Eric's Autos: 2018 Chrysler Pacifica
Minivans were once the rage. Then along came crossovers. They are similar in layout and road manners but sexier in appearance. Then, minivans receded. Ford and GM stopped selling them altogether. So it's brave of Chrysler to bring out a brand-new one because there's a lot riding on it.
What It Is
The Pacifica is Chrysler's full-size minivan.
Like the Honda Odyssey and Toyota Sienna -- the Pacifica's primary rivals -- the emphasis is as much on luxury touring and technology as it used to be on kid-carrying practicality.
Prices start at $26,995 for the base seven-passenger L trim. This can be increased to eight seats by ordering the optional (and removable) second-row center seat.
A top-of-the-line Touring trim with a built-in vacuum cleaner, 20-inch wheels and two sunroofs -- a sliding panorama roof up front plus a fixed rear glass section, kind of like a '70s-era Oldsmobile Vista Cruiser station wagon -- stickers for $43,695.
All trims, including the base L, come standard with additional electronic safety features (blind-spot monitor, rear park sensors) and an upgraded version of Chrysler's UConnect interface.
The optional GPS system gets bundled with 4G Wi-Fi, and the optional back-seat DVD entertainment system can stream video wirelessly through Android devices.
The easily removable second-row center seat adds (or subtracts) passenger and/or cargo capacity as needed.
It has a class-best tow rating (3,600 pounds).
The rear-seat entertainment system includes two 10-inch Blu-ray monitors built into the driver and passenger seat backs.
What's Not So Good
It has a wide turning circle (almost 40 feet -- several feet wider than rivals like the Honda Odyssey and Toyota Sienna).
It has less cargo room than rivals.
All-wheel drive isn't available.
Under the Hood
The Pacifica comes standard with a slightly larger and slightly stronger V-6 engine than the Sienna and the Odyssey: It has 3.6 liters and 287 horsepower; there are 3.5 liters and 266 horsepower in the Toyota, and 3.5 liters and 248horsepower in the Honda.
The Chrysler also comes with a nine-speed automatic, whereas a six-speed automatic comes in the Sienna and Odyssey. But it works out to pretty much the same. These vans all go from zero to 60 mph in the mid to high seven-second range.
This is performance comparable to that of many current sport sedans -- which can't carry eight people.
On the Road
From the driver's point of view, the Pacifica doesn't feel as lengthy as it is, because the nose is fairly short and you sit very close to the front axle centerline. This gives you a good sense of where the front corners are relative to potential paint-scraping/fender-denting obstacles, as when docking into a parking spot.
But be aware of the rest of the van.
The Pacifica is the longest in length of the current crop: 203.6 inches versus 202.9 for the Sienna and 200.2 for the Odyssey. It also has the longest wheelbase of the three (121.6 inches versus 118.1 for the Odyssey and 119.3 for the Sienna). And it has the widest turning circle: 39.7 feet versus 37.5 for the Toyota and just 35.1 feet for the Honda.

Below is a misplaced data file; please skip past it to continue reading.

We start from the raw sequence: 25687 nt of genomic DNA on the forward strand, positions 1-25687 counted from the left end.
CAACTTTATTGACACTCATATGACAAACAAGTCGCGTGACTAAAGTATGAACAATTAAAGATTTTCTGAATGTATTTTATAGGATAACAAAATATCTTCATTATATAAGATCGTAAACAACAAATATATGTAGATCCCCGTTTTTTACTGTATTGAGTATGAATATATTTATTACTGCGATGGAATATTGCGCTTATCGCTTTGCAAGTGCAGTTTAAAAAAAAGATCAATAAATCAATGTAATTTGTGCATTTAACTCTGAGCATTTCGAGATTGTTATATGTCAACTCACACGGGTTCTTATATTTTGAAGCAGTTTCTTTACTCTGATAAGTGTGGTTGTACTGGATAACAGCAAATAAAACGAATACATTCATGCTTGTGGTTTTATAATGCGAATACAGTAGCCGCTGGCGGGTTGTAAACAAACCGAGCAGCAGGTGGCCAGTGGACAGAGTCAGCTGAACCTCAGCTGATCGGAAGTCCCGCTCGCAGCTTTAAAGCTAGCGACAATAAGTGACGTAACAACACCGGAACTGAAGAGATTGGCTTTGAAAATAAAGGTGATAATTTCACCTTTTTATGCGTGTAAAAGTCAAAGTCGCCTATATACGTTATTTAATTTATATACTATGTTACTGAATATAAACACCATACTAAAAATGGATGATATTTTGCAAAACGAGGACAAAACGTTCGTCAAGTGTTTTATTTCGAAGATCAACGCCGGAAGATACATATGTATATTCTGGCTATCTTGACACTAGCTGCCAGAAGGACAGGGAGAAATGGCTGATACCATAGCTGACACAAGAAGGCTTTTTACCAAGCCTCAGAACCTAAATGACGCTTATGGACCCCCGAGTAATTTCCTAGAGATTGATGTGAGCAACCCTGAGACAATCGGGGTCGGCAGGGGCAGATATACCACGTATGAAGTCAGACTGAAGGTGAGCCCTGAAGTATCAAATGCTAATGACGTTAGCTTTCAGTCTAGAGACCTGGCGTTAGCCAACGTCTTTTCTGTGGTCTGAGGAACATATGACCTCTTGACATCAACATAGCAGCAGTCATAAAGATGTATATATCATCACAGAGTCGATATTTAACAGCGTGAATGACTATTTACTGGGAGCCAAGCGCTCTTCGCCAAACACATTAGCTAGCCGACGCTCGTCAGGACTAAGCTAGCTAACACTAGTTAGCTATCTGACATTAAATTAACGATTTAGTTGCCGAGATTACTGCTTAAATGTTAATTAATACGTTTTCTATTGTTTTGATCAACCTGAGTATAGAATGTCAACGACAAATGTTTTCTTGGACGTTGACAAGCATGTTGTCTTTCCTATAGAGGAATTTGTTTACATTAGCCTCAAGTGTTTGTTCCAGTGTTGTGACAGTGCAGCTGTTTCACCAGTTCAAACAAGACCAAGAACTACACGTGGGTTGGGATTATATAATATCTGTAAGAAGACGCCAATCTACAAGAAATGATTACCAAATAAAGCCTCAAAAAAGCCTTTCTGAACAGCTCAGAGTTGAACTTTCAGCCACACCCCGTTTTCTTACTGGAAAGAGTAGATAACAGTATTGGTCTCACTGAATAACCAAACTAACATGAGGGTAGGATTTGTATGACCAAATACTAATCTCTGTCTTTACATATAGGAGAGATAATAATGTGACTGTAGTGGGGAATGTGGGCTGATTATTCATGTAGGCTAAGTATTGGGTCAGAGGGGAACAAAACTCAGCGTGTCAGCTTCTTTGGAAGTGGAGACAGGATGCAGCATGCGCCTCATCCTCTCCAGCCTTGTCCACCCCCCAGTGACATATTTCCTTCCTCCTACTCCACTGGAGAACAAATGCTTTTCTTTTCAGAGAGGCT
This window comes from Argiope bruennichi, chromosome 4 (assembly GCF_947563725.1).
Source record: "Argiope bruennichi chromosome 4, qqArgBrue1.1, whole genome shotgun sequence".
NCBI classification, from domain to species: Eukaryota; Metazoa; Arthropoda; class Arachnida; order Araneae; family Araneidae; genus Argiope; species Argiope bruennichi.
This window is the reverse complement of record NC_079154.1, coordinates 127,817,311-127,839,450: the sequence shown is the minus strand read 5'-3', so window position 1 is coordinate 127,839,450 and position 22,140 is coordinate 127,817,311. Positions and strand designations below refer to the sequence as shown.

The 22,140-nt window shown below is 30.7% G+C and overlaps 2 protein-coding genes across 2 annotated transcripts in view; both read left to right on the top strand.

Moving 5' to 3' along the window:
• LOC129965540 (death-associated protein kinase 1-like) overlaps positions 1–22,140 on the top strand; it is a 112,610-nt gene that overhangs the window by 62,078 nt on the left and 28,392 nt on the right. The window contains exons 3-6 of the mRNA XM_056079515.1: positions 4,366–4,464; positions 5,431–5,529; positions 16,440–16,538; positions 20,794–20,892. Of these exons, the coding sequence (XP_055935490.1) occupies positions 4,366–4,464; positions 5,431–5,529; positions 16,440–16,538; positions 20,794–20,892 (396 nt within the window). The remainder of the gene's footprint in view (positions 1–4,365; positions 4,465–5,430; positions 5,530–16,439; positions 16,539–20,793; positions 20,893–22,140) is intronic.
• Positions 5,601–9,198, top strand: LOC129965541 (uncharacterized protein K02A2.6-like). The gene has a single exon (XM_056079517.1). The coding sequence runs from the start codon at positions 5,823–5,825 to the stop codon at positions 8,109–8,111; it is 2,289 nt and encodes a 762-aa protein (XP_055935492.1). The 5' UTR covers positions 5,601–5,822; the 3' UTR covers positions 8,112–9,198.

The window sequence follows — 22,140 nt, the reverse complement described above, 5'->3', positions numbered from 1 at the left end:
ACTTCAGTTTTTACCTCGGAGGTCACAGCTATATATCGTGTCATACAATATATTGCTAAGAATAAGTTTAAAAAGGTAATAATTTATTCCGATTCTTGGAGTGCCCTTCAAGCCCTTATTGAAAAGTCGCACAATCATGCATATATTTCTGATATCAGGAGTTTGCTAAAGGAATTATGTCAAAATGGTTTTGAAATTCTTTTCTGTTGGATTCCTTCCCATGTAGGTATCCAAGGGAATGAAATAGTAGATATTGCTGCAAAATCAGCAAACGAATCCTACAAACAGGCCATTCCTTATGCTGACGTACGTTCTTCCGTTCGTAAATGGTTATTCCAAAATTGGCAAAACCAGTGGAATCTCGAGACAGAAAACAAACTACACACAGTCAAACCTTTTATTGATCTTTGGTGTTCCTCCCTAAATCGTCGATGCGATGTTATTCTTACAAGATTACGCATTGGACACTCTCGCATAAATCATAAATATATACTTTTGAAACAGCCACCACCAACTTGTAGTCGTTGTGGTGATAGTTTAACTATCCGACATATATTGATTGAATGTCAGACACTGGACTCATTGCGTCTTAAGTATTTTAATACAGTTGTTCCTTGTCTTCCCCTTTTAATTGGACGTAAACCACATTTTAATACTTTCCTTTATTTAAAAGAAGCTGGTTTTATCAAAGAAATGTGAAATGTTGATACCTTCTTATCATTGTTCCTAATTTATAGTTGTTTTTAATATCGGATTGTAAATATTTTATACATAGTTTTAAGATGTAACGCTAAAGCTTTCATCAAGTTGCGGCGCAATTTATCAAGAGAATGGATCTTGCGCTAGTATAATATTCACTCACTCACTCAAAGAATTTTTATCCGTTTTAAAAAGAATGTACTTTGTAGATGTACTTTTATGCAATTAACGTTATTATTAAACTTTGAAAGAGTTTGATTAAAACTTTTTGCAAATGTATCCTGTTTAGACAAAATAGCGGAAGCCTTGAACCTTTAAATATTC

However, this only becomes apparent when maneuvering in very close quarters, such as making a U-turn on a narrow street, while the ultra-plush ride (a function of the extra-long wheelbase) is your everyday companion.
At the Curb
The Pacifica's roomy for people in its first two rows (41.1 inches of legroom up front and 39 inches for the second-row passengers). This is about the same as in the Odyssey (40.9 inches in the first and second row) and noticeably more than in Sienna, which has only 37.6 inches of legroom in its second row.
On the downside, the Pacifica has the least cargo room of the bunch: 32.3 cubic feet behind the third row and 140.5 cubic feet with the second and third rows folded. The Sienna has 39.1 cubic feet of cargo space behind its third row and 150 cubic feet total; the Odyssey has 38.4 cubic feet behind its front row and 148.5 with all its seats folded flat.
Numerous high-end features are available, including an elegantly framed 8.4-inch iPad-style LCD touch screen, which is canted slightly toward the driver.
It's odd that Chrysler doesn't offer AWD with this one. Previous Chrysler vans did, and the current Toyota Sienna still does. So why not? Probably because these vans are not so mini and are very heavy. Adding AWD would add even more to their curb weight, which would increase the vehicles' appetite for gas. Buyers might be OK with that, but all the car companies are under enormous pressure to increase their corporate average fuel-economy numbers -- the combined MPG average of all the vehicles they sell -- and an AWD Pacifica would probably hurt that number.
The Bottom Line
All of the vans that remain on the market are very nice. But odds are good you'll be able to wrangle a better deal on the Pacifica because Honda and Toyota are now the established players in the segment Chrysler created -- and now must try to re-conquer.
Eric's new book, "Don't Get Taken for a Ride!" will be available soon. To find out more about Eric and read his past columns, please visit the Creators Syndicate webpage at www.creators.com.Copyright 2017 Creators Syndicate, Inc.